Feminism for long time pleaded for the equality of men and women, but it wasn’t always clear what this equality would entail in terms of sexual relationships. The fact that half a century has passed before popular culture picked up on this theme doesn’t of course mean that this kind of relationship was unknown or not lived before – it just marks the moment when it can be socially acknowledged, admitted and accepted, with its proper name, characteristics, and role models.

But one should not be too optimistic – both (single) women from the TV shows mentioned above end up explaining and justifying themselves, for doing something obviously problematic. Stella Gibson’s behavior is strongly criticized by her (happily) married boss, who by the way suffered tremendously after having an affair with Gibson a few years earlier; and Detective Springer also has to explain why she would do “something like that.” Here is her explanation: “Keine Zeit für Beziehung! Keine Lust auf schlechtes Sex, und Morgen Frühstuck machen.” Simple as that!

*Katarina Ristic is a researcher at University Magdeburg, working on media, memory, transitional justice and human rights. Coming from Belgrade, Serbia she is mainly interested in former Yugoslavia and post-conflict justice. After six years in Leipzig, she decided to get involved with German media, detective TV shows being the first entry point. Now she is passionate follower of Mord mit Aussicht, Ein starkes Team, Tatort, Wilsberg, Held, etc., following the ‘”fake it till you make it” model of integration.

…Other #Dating articles…

The rise and fall of love and sex in the life of #millennials, told in tale and verse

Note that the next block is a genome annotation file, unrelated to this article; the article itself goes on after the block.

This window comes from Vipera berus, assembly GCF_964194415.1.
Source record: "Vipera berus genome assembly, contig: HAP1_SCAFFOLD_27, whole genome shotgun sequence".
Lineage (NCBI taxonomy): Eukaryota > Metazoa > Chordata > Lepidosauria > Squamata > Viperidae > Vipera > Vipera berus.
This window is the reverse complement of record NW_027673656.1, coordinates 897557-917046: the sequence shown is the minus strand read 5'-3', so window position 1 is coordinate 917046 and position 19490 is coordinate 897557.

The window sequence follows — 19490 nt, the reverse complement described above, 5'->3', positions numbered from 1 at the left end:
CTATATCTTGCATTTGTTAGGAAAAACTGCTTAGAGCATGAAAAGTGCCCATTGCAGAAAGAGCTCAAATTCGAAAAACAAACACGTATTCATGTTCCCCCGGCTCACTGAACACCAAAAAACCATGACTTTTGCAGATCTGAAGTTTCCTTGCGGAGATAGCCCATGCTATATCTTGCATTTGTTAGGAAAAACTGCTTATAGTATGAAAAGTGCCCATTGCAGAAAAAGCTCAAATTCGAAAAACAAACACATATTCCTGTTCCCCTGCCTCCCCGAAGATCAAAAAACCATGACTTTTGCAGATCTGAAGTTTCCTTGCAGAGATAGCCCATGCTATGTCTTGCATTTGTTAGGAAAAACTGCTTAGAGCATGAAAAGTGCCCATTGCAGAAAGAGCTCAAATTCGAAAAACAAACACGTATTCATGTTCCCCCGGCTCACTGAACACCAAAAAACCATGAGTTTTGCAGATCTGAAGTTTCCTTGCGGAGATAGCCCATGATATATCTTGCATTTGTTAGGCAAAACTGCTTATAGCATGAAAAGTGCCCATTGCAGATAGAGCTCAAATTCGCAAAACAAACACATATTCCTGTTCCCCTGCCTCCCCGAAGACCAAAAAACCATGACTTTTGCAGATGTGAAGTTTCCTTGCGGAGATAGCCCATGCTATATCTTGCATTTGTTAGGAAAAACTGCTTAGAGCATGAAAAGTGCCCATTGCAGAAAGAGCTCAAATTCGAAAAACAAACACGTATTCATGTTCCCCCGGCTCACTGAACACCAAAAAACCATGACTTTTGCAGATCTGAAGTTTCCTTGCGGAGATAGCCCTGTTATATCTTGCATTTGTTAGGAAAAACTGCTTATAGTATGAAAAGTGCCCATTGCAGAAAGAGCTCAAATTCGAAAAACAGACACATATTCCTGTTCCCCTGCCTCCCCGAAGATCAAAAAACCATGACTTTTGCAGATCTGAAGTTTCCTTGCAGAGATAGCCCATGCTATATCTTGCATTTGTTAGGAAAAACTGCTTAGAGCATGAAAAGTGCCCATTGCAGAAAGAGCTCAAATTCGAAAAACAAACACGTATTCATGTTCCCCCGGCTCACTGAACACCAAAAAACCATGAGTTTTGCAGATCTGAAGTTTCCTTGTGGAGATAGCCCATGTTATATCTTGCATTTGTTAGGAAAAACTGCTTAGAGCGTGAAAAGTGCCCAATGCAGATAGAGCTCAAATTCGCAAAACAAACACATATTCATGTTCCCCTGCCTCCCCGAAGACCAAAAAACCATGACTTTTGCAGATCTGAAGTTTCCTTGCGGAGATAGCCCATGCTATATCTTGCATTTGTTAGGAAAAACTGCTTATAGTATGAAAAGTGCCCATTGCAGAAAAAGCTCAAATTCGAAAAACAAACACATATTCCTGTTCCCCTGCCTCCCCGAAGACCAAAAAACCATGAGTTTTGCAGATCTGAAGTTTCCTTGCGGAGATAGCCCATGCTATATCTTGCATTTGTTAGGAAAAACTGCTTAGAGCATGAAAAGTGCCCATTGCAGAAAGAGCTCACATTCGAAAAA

Kevin Dublin "avatar" (http://www.kevindublin.com)
Kevin Dublin “avatar” (http://www.kevindublin.com)

I met Kevin Dublin when he was 22 and I was a little bit older, I think at some university poetry event he’d invited me to in Wilmington, N.C. Me, practically still a rookie reporter but already on the verge of a burnout, a caustic combination of neurotic and hard-partying, running a newspaper-hosted poetry blog to try to stay motivated. Him, already raising a family, about to get married. What struck me was how mature and driven, and simultaneously soft-spoken, he sounded. Being so young but with so many responsibilities in his personal life at the time perhaps also gave him the drive to get serious fast about his poetry, and writing career in general. Soon, he’d give me a chapbook with his poems to reproduce on my then poetry blog. (His poems would, in fact, often populate my blog, because I liked them so much.) Quite digital-savvy (more than the average “digital native”), he knew how to shoot and produce poetry videos. He was constantly performing at open mics and poetry slams around town. He’d come to teach writing, host panels at universities and pursue his Master of Fine Arts degree (MFA), which he is about to complete now.

I’m very glad to see, even if just from far away at the moment, that Kevin has continued to be driven and dedicated, and gotten his writing career to evolve so nicely. And thanks to the Internet, I can still get him to share his poetry with me, now for this blog. The series of poems presented here today deals creatively with a dizzyingly uplifting and eventually harrowing journey many of us know all too well: the serendipitous birth, exciting sex in a messy bachelor pad (a.k.a. “growth”), and eventual demise of a romantic relationship in our young adult years. When there are often high hopes and expectations but also a high rate of transience, both in terms of having to move around to progress careerwise or even to get a job at all and of wanting to hop around after passion is eroded, for a person, place or experience. Oh, and so many pointless arguments blown out of proportion, blown up by our stalkerish, voyeuristic, exposure- and digital-obsessed culture. This is especially true, it seems, in this generation of the millennials, now coming of age. As The Noisettes, a beloved British band of mine, would sing, “Damn these wild young hearts!”